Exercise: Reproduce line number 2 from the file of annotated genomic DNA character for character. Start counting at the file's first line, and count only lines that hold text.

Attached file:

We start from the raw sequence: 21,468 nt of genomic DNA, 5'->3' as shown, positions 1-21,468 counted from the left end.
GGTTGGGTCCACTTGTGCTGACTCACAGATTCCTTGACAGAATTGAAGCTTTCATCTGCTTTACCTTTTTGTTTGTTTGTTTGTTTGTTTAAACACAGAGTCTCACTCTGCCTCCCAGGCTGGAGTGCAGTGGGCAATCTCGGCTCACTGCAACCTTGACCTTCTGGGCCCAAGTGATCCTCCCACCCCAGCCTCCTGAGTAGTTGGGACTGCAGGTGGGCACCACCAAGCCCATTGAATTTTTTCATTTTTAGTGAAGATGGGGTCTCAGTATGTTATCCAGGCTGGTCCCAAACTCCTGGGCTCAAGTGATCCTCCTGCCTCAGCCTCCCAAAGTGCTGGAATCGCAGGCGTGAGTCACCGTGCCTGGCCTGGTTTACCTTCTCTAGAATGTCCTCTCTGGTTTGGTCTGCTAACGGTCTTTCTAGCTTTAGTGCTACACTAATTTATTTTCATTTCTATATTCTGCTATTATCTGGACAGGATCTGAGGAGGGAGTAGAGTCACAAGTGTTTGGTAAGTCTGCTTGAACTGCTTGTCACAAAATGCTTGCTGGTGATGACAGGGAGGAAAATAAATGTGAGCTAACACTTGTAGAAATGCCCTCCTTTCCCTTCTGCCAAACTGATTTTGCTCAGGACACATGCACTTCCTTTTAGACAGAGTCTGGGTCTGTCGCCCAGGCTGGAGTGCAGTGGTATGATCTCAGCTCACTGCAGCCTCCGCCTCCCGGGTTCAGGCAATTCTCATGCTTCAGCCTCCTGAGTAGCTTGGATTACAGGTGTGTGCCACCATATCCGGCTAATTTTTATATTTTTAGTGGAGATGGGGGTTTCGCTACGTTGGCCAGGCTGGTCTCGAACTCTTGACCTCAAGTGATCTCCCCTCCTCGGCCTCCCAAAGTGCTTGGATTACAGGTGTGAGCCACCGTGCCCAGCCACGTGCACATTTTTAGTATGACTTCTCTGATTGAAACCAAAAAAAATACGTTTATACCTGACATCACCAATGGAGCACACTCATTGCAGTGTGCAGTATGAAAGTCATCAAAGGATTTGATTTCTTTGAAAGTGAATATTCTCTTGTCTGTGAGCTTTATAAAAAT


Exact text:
GGTTGGGTCCACTTGTGCTGACTCACAGATTCCTTGACAGAATTGAAGCTTTCATCTGCTTTACCTTTTTGTTTGTTTGTTTGTTTGTTTAAACACAGAGTCTCACTCTGCCTCCCAGGCTGGAGTGCAGTGGGCAATCTCGGCTCACTGCAACCTTGACCTTCTGGGCCCAAGTGATCCTCCCACCCCAGCCTCCTGAGTAGTTGGGACTGCAGGTGGGCACCACCAAGCCCATTGAATTTTTTCATTTTTAGTGAAGATGGGGTCTCAGTATGTTATCCAGGCTGGTCCCAAACTCCTGGGCTCAAGTGATCCTCCTGCCTCAGCCTCCCAAAGTGCTGGAATCGCAGGCGTGAGTCACCGTGCCTGGCCTGGTTTACCTTCTCTAGAATGTCCTCTCTGGTTTGGTCTGCTAACGGTCTTTCTAGCTTTAGTGCTACACTAATTTATTTTCATTTCTATATTCTGCTATTATCTGGACAGGATCTGAGGAGGGAGTAGAGTCACAAGTGTTTGGTAAGTCTGCTTGAACTGCTTGTCACAAAATGCTTGCTGGTGATGACAGGGAGGAAAATAAATGTGAGCTAACACTTGTAGAAATGCCCTCCTTTCCCTTCTGCCAAACTGATTTTGCTCAGGACACATGCACTTCCTTTTAGACAGAGTCTGGGTCTGTCGCCCAGGCTGGAGTGCAGTGGTATGATCTCAGCTCACTGCAGCCTCCGCCTCCCGGGTTCAGGCAATTCTCATGCTTCAGCCTCCTGAGTAGCTTGGATTACAGGTGTGTGCCACCATATCCGGCTAATTTTTATATTTTTAGTGGAGATGGGGGTTTCGCTACGTTGGCCAGGCTGGTCTCGAACTCTTGACCTCAAGTGATCTCCCCTCCTCGGCCTCCCAAAGTGCTTGGATTACAGGTGTGAGCCACCGTGCCCAGCCACGTGCACATTTTTAGTATGACTTCTCTGATTGAAACCAAAAAAAATACGTTTATACCTGACATCACCAATGGAGCACACTCATTGCAGTGTGCAGTATGAAAGTCATCAAAGGATTTGATTTCTTTGAAAGTGAATATTCTCTTGTCTGTGAGCTTTATAAAAAT